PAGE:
In State ex rel. May v. Boles, W. Va., 139 S.E.2d 177, this Court declared and applied certain legal principles in points 1, 2, 3, 4 and 5 of the syllabus, which are reaffirmed, adhered to and applied in this proceeding. Those syllabus points are expressed in this language:

"1. The right of one accused of a crime to the assistance of counsel is a fundamental right, essential to a fair trial; therefore the safeguard of counsel, provided by the Sixth Amendment to the Constitution of the United States, is made obligatory upon the states by virtue of the due process clause of the Fourteenth Amendment.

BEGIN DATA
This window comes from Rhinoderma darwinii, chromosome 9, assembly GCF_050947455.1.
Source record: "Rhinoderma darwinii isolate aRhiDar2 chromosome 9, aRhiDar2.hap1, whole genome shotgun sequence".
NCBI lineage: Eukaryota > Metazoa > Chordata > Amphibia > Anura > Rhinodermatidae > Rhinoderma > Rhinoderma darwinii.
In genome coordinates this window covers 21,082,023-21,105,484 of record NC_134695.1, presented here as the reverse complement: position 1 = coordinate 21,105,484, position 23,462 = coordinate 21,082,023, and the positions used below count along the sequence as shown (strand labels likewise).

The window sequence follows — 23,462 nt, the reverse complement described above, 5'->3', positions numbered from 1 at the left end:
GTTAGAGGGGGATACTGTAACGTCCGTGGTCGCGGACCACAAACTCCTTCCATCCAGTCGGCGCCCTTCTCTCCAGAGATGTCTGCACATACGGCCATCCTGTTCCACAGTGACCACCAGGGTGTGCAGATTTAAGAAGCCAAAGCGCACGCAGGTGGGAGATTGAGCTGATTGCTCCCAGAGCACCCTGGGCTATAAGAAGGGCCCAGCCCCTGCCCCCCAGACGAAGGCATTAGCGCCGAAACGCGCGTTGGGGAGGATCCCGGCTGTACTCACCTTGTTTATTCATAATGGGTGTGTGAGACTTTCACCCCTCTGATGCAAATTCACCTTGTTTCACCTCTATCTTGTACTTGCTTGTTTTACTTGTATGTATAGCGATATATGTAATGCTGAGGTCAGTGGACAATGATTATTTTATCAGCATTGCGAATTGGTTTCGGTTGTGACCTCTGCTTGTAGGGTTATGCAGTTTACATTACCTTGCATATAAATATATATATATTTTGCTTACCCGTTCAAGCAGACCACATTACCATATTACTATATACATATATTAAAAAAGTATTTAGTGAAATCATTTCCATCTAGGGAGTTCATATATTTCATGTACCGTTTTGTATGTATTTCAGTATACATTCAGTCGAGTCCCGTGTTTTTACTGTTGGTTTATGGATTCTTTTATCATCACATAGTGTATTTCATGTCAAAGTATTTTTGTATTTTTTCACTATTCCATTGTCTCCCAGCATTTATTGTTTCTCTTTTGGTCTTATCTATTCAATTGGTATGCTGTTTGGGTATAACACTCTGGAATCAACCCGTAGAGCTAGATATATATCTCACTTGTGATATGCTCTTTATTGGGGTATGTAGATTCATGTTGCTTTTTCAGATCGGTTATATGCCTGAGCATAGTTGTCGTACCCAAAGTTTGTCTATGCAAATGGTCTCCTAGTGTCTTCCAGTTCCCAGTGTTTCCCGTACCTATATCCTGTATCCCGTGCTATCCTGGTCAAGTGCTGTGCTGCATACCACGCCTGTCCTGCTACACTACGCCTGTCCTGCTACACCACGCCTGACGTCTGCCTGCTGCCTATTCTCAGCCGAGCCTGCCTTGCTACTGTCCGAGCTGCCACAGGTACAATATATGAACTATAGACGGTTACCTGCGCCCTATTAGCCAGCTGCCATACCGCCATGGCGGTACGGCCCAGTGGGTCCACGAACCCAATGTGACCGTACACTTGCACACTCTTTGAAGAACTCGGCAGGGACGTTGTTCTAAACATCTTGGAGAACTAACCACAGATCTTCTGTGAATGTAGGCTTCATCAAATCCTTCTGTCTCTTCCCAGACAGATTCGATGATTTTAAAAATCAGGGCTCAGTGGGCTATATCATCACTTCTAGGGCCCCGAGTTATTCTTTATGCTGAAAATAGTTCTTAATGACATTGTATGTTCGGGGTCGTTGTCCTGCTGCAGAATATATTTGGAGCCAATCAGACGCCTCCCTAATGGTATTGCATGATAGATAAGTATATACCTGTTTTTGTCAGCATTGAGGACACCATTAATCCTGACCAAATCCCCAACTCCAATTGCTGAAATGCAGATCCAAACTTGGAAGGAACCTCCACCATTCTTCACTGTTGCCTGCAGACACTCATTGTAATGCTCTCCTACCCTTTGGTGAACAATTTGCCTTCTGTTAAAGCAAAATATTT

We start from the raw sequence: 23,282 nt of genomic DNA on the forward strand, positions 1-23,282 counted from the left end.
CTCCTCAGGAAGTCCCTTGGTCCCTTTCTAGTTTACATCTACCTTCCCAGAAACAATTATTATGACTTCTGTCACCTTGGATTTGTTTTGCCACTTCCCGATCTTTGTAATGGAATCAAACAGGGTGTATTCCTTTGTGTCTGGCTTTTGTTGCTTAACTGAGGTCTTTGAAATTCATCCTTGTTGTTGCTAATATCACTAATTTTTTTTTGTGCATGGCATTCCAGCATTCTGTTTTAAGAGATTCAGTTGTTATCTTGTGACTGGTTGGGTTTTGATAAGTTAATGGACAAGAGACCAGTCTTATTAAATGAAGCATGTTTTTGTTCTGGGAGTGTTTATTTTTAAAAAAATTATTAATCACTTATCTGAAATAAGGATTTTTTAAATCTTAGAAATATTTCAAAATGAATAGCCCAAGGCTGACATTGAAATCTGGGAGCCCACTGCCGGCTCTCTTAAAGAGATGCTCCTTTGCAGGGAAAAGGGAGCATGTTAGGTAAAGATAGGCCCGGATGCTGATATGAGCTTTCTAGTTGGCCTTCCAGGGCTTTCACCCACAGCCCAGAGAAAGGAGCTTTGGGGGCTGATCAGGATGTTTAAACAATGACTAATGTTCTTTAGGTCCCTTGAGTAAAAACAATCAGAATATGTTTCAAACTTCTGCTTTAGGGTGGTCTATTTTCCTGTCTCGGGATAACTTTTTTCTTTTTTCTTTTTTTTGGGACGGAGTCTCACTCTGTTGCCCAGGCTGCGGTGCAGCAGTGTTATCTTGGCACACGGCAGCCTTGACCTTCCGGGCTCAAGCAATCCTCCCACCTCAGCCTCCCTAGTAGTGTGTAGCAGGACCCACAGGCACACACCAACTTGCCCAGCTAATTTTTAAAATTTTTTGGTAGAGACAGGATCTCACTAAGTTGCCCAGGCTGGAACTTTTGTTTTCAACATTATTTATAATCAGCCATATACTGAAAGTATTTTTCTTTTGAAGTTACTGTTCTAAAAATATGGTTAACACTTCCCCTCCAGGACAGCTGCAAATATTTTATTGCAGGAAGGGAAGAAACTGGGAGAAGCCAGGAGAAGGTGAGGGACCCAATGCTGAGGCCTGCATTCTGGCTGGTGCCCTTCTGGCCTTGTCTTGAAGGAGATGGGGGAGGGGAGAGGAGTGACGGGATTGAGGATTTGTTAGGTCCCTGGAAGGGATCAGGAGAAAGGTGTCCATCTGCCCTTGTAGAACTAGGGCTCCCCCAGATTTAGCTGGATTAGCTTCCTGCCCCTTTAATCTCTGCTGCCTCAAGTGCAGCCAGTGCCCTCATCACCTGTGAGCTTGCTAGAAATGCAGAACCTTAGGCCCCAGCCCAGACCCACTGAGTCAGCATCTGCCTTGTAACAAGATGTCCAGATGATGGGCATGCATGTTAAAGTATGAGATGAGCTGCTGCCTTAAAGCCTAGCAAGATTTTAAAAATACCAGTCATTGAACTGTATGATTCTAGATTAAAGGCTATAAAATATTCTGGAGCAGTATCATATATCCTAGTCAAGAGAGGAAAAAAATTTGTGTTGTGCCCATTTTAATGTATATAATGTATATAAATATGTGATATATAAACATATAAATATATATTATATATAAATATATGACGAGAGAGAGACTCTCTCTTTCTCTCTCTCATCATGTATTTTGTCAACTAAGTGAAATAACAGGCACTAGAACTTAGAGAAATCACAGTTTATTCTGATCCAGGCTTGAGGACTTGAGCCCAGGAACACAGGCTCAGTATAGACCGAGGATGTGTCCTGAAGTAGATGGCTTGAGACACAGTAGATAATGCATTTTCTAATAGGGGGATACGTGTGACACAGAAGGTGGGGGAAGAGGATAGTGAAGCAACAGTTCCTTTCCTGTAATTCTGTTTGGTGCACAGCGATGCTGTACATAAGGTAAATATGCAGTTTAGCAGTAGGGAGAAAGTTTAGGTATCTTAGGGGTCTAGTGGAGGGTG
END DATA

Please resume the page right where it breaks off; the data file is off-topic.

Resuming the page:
"2. Courts indulge every reasonable presumption against waiver of a fundamental constitutional right and will not presume acquiescence in the loss of such fundamental right.

"3. The right to the assistance of counsel, being a fundamental right, will not be presumed to have been waived by the failure of the accused to request counsel, by his entry of a guilty plea or by reason of a record silent on the matter of counsel.

"4. The general rule which presumes the regularity of court proceedings is subject to the qualification that, where the record is silent on the question, it can not be presumed that the accused waived his right to the assistance of counsel.

"5. One accused of a crime may waive his right to the assistance of counsel but such waiver must be made intelligently and understandingly."